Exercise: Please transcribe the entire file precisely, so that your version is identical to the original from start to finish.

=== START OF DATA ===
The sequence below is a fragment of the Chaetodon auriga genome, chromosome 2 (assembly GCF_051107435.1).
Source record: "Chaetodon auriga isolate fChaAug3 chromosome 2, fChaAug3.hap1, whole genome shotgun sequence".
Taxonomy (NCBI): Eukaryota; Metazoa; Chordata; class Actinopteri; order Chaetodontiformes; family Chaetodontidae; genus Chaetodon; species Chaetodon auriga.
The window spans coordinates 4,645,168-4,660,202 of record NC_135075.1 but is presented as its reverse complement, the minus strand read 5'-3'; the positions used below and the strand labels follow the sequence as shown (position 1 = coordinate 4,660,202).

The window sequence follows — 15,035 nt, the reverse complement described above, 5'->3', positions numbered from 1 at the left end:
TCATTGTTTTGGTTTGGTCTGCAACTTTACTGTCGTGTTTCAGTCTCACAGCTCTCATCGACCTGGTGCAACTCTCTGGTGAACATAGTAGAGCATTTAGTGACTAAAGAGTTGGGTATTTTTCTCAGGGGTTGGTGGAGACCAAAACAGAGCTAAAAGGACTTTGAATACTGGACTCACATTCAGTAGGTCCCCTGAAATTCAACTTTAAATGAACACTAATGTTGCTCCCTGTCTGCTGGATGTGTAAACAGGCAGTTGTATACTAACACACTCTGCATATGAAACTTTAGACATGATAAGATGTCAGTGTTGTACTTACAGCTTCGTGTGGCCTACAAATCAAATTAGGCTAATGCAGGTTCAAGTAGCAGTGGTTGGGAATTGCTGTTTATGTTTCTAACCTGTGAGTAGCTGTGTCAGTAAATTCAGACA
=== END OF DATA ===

The sequence below is a fragment of the Chaetodon auriga genome, chromosome 2 (assembly GCF_051107435.1).
Source record: "Chaetodon auriga isolate fChaAug3 chromosome 2, fChaAug3.hap1, whole genome shotgun sequence".
Taxonomy (NCBI): Eukaryota; Metazoa; Chordata; class Actinopteri; order Chaetodontiformes; family Chaetodontidae; genus Chaetodon; species Chaetodon auriga.
The window spans coordinates 4,645,168-4,660,202 of record NC_135075.1 but is presented as its reverse complement, the minus strand read 5'-3'; the positions used below and the strand labels follow the sequence as shown (position 1 = coordinate 4,660,202).

The window sequence follows — 15,035 nt, the reverse complement described above, 5'->3', positions numbered from 1 at the left end:
TCATTGTTTTGGTTTGGTCTGCAACTTTACTGTCGTGTTTCAGTCTCACAGCTCTCATCGACCTGGTGCAACTCTCTGGTGAACATAGTAGAGCATTTAGTGACTAAAGAGTTGGGTATTTTTCTCAGGGGTTGGTGGAGACCAAAACAGAGCTAAAAGGACTTTGAATACTGGACTCACATTCAGTAGGTCCCCTGAAATTCAACTTTAAATGAACACTAATGTTGCTCCCTGTCTGCTGGATGTGTAAACAGGCAGTTGTATACTAACACACTCTGCATATGAAACTTTAGACATGATAAGATGTCAGTGTTGTACTTACAGCTTCGTGTGGCCTACAAATCAAATTAGGCTAATGCAGGTTCAAGTAGCAGTGGTTGGGAATTGCTGTTTATGTTTCTAACCTGTGAGTAGCTGTGTCAGTAAATTCAGACA